• Schlesinger, Izchak M.; Keren-Portnoy, Tamar; Parush, Tamar (2001). The structure of arguments. Amsterdam: J. Benjamins. ISBN .

External links[edit]

Sours: https://en.wikipedia.org/wiki/Structure

Structures s

3.2.2 D-structure and S-structure

An immediate consequence of accepting movements as a part of grammatical description is that there are at least two levels that we can describe the structure of any sentence: a level before movement takes place and a level after movement has taken place.


The difference between the two levels of structural description will simply be the positions that the moved elements occupy, given the above assumption that movements do not actually alter the structure. For example, consider the following two sentences:

(60)aMary met Mark in the park
bin the park, Mary met Mark

In (60a) the PPin the park is an adjunct to the VP, modifying the VP by adding information about where the meeting took place. In (60b) the PP has moved to the front of the sentence, in a similar way to that in which topics are moved to the front. We can call this movement preposing. Before the preposing takes place, the PP is in its VP adjoined position:

After the movement, the structure will look like this:

We call the structure before movement takes place, a D-structure and the post-movement structure an S-structure. The ‘D’ and the ‘S’ originally stood for deep and surface, reflecting the fact that S-structures represent an ordering of the elements which is closer to that which holds in the externalisation of the sentence (its pronunciation, or whatever) while D-structures represent an abstract level of description more deeply embedded in the analysis. However, the words deep and surface have unfortunate connotations which may lead to misunderstanding. Deep, for example, can be taken to mean ‘meaningful’ or ‘ponderous’, while surface can mean ‘superficial’ or ‘apparent’. It would be wrong however to come to the conclusion that deep-structure is somehow more important or that surface-structure is irrelevant. These terms should be taken simply as referring to the two levels of the description of a sentence and neither one nor the other is any more important than the other. This is why the more neutral terms D-structure and S-structure are used and we will follow this tradition.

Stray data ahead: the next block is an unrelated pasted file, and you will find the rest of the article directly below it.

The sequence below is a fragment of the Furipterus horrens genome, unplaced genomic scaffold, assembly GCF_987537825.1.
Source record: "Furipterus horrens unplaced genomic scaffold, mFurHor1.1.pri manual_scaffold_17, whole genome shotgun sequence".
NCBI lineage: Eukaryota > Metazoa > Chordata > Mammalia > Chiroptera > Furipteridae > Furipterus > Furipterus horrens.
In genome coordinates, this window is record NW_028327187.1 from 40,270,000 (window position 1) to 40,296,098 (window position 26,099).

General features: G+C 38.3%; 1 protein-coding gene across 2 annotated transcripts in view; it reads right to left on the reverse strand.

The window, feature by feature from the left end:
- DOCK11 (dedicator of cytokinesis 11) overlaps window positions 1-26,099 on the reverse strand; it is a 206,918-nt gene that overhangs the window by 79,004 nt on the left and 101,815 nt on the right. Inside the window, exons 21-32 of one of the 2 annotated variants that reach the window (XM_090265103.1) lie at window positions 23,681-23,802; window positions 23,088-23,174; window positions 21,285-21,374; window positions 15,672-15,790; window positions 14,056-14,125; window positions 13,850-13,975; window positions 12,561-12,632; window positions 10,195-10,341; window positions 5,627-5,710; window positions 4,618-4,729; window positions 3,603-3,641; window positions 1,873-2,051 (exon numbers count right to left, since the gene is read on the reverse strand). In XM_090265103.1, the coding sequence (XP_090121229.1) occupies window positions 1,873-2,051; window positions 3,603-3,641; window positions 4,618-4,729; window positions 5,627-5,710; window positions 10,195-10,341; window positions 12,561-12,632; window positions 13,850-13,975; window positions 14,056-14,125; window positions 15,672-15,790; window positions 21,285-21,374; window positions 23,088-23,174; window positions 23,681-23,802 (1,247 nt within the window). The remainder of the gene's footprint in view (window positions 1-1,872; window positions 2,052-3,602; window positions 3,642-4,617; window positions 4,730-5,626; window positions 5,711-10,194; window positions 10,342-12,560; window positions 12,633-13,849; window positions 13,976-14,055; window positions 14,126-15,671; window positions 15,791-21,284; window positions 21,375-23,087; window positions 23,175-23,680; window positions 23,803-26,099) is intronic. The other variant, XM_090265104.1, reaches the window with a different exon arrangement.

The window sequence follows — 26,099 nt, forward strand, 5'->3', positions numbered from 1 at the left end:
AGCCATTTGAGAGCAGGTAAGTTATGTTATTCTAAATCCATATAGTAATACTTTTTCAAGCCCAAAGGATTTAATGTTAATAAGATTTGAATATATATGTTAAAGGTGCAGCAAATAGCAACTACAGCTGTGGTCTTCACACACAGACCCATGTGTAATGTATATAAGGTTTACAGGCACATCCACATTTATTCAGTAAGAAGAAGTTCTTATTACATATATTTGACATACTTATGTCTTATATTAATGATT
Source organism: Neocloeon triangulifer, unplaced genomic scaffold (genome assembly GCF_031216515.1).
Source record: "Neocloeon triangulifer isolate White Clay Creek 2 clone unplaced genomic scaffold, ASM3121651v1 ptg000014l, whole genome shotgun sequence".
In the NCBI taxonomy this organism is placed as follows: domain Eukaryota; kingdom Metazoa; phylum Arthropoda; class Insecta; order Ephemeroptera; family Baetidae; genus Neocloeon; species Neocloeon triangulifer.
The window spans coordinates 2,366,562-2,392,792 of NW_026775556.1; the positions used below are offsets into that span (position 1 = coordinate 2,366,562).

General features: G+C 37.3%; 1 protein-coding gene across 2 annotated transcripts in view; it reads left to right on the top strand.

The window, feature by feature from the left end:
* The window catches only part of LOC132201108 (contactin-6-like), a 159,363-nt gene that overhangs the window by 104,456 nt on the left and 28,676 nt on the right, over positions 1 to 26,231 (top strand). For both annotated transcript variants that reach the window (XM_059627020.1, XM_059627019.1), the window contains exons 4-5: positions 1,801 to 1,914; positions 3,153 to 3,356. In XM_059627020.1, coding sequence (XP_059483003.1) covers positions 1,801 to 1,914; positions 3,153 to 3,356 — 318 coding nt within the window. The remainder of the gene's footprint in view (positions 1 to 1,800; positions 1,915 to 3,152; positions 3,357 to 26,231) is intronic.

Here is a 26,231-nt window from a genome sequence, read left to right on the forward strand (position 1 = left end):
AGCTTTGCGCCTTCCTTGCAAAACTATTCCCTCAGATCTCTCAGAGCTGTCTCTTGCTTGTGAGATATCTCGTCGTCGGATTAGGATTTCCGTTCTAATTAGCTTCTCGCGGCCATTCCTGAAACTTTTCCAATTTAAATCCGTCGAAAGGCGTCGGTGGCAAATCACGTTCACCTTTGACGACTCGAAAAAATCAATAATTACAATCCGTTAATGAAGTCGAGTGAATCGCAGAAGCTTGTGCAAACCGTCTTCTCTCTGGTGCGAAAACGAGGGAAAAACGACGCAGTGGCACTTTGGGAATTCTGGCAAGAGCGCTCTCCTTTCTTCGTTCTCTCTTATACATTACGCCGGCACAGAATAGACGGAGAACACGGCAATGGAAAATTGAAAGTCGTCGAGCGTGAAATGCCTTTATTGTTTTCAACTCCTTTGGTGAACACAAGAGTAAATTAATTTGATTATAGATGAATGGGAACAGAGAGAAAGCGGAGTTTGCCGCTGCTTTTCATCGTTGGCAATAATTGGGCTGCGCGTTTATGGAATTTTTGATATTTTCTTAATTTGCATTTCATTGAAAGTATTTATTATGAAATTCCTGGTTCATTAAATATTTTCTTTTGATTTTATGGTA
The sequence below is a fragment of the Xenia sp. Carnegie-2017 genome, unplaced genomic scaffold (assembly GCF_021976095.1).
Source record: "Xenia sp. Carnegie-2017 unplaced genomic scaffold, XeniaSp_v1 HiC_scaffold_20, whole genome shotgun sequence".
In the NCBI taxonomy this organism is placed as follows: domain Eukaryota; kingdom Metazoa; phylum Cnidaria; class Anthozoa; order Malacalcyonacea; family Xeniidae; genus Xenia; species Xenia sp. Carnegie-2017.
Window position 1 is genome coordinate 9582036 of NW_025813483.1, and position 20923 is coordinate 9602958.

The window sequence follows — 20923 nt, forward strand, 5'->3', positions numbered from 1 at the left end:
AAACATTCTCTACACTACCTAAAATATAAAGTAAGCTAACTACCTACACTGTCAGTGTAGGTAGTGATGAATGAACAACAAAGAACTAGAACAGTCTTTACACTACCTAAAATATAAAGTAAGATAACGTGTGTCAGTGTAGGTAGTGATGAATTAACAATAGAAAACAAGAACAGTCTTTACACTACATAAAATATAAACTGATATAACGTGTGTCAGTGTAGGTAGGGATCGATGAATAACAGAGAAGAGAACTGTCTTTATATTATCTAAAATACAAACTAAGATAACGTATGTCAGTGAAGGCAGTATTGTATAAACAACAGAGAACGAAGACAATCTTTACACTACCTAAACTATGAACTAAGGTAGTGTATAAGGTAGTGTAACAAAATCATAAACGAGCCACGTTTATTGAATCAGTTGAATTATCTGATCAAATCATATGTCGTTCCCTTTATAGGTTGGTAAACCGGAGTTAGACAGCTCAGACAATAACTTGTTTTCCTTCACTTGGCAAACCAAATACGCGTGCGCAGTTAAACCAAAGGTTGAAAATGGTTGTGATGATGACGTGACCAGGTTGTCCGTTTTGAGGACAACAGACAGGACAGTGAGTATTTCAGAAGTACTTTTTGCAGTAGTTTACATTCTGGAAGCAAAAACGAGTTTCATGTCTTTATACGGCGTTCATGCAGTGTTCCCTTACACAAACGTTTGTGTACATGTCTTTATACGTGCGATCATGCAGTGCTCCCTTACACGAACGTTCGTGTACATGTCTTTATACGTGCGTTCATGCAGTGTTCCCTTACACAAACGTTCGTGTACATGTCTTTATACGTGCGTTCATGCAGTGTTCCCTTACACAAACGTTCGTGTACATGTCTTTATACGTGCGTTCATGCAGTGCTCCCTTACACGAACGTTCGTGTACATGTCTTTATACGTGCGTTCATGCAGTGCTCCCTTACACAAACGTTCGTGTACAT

D-structure and Theta Theory

        S-structure and Case Theory

Sours: http://primus.arts.u-szeged.hu/bese/Chapter3/3.2.2.htm